I’m writing this week from a place not many would associate with exciting destinations for adventure travel: Greater Los Angeles. My family and I are here to share Thanksgiving with relatives and see a few sights. But even the most mundane travels need not be without an infusion of adventure, I long ago discovered. I’m convinced that adventure travel can happen with little else but a mindset and a few unconventional choices.
While much of the L.A. basin is on the surface a homogenous grid of strip malls and chain stores and auto dealerships and tract-home neighborhoods overlaid by a maze of 12-lane freeways and looping interchanges, there is much to engage with that is worlds away from what we’re used to at home in our sheltered enclave of Boulder, Colorado, especially for my kids, who are 16 and 12.
My politically minded son, who has a deep social consciousness and is fascinated with hip-hop culture, wanted to see real graffiti in the neighborhoods where rap music originates. So we took a drive through Compton, Watts and up Avalon Boulevard through the heart of South Central. We did see plenty of impressive wall murals – “the people’s art,” my son says. We also saw gang tags, mobile taco trailers, razor wire atop chain-link fences protecting pawn shops and used car lots, Mexican grocery stores, Missionary Baptist churches, dilapidated schools, kids’ soccer games and pick-up basketball on concrete courts, crowded bus stops and, on the side streets, rows and rows of little bungalows, many with neat green lawns and flower pots and, always, bars over all the windows. Our rented Chrysler was the newest car for blocks, and we felt like our white faces were very conspicuous. But we weren’t trying to gawk so much as absorb, contemplate and understand.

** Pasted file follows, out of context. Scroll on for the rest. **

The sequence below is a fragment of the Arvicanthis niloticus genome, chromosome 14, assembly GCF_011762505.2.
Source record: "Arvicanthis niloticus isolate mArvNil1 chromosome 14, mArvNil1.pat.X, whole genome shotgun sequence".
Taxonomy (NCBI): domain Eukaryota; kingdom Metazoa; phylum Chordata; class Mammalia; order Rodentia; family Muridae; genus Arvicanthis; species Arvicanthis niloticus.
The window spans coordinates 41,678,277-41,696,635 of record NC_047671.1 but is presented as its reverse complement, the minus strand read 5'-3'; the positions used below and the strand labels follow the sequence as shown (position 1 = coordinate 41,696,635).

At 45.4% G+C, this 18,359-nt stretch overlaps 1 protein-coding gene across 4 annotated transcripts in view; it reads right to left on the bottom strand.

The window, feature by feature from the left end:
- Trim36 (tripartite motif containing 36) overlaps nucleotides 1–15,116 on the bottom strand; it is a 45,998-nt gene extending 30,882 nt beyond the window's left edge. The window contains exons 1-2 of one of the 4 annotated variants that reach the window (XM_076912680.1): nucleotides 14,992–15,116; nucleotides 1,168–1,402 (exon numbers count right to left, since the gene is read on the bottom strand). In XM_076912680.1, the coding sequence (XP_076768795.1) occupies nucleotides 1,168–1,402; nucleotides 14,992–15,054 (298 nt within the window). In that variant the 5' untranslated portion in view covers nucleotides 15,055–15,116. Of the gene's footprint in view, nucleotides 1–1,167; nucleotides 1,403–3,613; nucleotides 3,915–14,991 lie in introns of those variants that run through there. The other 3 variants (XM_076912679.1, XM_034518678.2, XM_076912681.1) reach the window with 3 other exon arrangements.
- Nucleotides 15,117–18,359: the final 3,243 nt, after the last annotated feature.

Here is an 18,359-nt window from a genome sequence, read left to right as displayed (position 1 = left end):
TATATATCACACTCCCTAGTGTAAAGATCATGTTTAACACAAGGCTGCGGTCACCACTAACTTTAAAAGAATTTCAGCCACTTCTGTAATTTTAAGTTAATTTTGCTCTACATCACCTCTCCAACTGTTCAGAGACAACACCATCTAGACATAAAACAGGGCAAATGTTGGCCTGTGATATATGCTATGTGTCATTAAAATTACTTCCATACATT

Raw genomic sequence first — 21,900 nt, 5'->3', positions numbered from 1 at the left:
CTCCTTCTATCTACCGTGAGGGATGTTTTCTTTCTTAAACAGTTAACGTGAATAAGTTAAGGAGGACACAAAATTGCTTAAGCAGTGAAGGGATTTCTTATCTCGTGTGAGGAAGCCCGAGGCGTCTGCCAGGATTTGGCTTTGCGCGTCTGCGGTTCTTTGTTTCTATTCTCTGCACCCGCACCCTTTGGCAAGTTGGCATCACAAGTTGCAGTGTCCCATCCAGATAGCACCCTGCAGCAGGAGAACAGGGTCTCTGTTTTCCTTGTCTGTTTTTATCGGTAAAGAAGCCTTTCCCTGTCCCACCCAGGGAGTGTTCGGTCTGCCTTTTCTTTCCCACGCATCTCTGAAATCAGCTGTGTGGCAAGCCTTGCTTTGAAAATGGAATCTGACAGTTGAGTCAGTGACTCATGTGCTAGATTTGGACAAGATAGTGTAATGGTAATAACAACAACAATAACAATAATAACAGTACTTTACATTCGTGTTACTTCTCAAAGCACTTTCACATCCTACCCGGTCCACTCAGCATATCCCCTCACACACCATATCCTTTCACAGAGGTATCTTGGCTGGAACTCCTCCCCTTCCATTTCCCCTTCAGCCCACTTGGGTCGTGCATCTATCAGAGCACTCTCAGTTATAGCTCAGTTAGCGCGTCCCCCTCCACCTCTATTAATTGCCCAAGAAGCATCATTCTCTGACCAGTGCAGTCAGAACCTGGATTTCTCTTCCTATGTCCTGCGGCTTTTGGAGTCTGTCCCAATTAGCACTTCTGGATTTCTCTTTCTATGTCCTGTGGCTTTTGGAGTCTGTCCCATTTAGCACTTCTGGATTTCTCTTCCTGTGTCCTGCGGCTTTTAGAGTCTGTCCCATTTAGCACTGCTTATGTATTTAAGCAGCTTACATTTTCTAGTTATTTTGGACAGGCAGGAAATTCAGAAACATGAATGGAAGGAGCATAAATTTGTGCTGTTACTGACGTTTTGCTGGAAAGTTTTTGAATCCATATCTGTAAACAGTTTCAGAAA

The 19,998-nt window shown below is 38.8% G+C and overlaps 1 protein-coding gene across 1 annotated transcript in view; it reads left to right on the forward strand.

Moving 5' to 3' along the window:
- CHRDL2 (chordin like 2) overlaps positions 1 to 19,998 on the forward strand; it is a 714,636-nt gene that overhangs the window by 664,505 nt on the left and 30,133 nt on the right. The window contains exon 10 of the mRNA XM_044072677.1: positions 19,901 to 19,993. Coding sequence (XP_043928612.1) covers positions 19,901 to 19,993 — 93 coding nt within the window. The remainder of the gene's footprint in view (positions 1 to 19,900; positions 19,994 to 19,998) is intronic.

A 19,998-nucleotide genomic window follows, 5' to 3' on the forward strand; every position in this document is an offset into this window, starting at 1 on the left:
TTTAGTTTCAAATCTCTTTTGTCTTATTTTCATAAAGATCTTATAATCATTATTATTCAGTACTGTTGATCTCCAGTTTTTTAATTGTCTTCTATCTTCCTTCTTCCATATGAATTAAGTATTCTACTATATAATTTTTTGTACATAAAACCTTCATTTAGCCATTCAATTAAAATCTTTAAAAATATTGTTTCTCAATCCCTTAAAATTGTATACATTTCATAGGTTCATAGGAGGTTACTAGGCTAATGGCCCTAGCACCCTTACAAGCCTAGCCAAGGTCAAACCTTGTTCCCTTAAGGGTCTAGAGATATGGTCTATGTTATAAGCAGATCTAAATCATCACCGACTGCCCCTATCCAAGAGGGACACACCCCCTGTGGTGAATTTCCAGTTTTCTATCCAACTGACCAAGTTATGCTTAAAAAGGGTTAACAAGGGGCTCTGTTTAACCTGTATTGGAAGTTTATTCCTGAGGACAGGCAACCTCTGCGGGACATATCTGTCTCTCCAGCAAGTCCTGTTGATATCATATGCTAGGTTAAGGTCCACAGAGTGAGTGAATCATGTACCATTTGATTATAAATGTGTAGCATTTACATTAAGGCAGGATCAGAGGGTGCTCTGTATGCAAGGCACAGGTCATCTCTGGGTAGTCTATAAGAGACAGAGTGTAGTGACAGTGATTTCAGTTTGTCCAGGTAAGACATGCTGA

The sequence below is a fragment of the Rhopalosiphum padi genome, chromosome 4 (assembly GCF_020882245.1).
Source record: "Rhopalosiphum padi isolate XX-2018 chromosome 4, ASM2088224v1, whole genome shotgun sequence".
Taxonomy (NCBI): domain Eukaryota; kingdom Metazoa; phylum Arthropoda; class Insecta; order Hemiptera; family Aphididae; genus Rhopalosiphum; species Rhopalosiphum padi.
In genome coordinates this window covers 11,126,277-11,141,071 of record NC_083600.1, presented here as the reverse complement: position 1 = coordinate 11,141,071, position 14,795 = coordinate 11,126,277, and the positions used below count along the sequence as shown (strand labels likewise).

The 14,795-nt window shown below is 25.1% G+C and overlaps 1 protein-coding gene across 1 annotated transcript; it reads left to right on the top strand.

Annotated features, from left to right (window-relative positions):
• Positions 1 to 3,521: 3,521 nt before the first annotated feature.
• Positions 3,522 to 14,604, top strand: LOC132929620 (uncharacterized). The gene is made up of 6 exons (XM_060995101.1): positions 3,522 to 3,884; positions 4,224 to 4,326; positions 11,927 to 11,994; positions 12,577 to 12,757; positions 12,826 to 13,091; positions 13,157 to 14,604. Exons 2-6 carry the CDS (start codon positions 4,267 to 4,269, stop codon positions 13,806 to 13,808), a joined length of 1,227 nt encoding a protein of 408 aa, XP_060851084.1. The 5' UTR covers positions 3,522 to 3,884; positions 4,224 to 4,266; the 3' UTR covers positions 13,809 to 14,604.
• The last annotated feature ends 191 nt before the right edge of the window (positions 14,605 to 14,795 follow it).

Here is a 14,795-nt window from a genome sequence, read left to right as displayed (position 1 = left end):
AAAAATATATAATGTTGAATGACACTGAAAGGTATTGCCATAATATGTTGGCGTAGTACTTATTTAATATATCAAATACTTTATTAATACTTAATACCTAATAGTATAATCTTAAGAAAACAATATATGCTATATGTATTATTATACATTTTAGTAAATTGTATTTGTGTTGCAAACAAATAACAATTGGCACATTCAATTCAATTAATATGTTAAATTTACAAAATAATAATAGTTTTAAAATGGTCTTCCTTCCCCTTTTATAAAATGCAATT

Elsewhere, as we drove from Orange County into the heart of downtown L.A., we found pho in Little Saigon and pupusas along Pico Boulevard west of the Staples Center, noting that just because the signs are in Spanish, it doesn’t mean it’s a Mexican community – this was clearly Little El Salvador, for a few blocks, anyway.
Wilfred Peterson wrote, “A man practices the art of adventure when he breaks the chain of routine.”
[I had been contemplating this topic when I noted that fellow blogger Candy Andrews included this quote in her last post that also examined what constitutes adventure. So, allow me to continue that discussion!]
Within our brief venture into lesser-known territory, we found adventure in discovery, in a slight sense of risk (most of my mom-friends wouldn’t dream of driving by themselves with their kids through Gangland), and a brush with cultures in contrast with our own. Yet we also saw mothers pushing strollers, children playing, people shopping, old men with weathered brown faces and white straw cowboy hats chatting on a sidewalk — the universal amidst the unfamiliar, another theme unveiled by travel.
In our case, our outing was decidedly outside our typical routine — or a typical tourist routine in L.A. I’m sure we’ll still wind along Mulholland Drive and ogle the Hollywood sign and gape at Rodeo Drive and stroll to the end of Santa Monica pier, but I suspect the stronger impression will be left by yesterday’s experience, in which adventure had a greater quotient.
While my own yearning for adventure includes a bucket list of out-there experiences like trekking around Mt. Kailash in Tibet or rafting the Tatshenshini River in Alaska or kayaking in Vietnam’s Halong Bay and the high Arctic, I am enlivened when I seek it out within my day–to-day life, too.
How about you? Where do you find adventure? We’d love for you, our readers, to join the conversation. Please comment below!
Yours in the quest,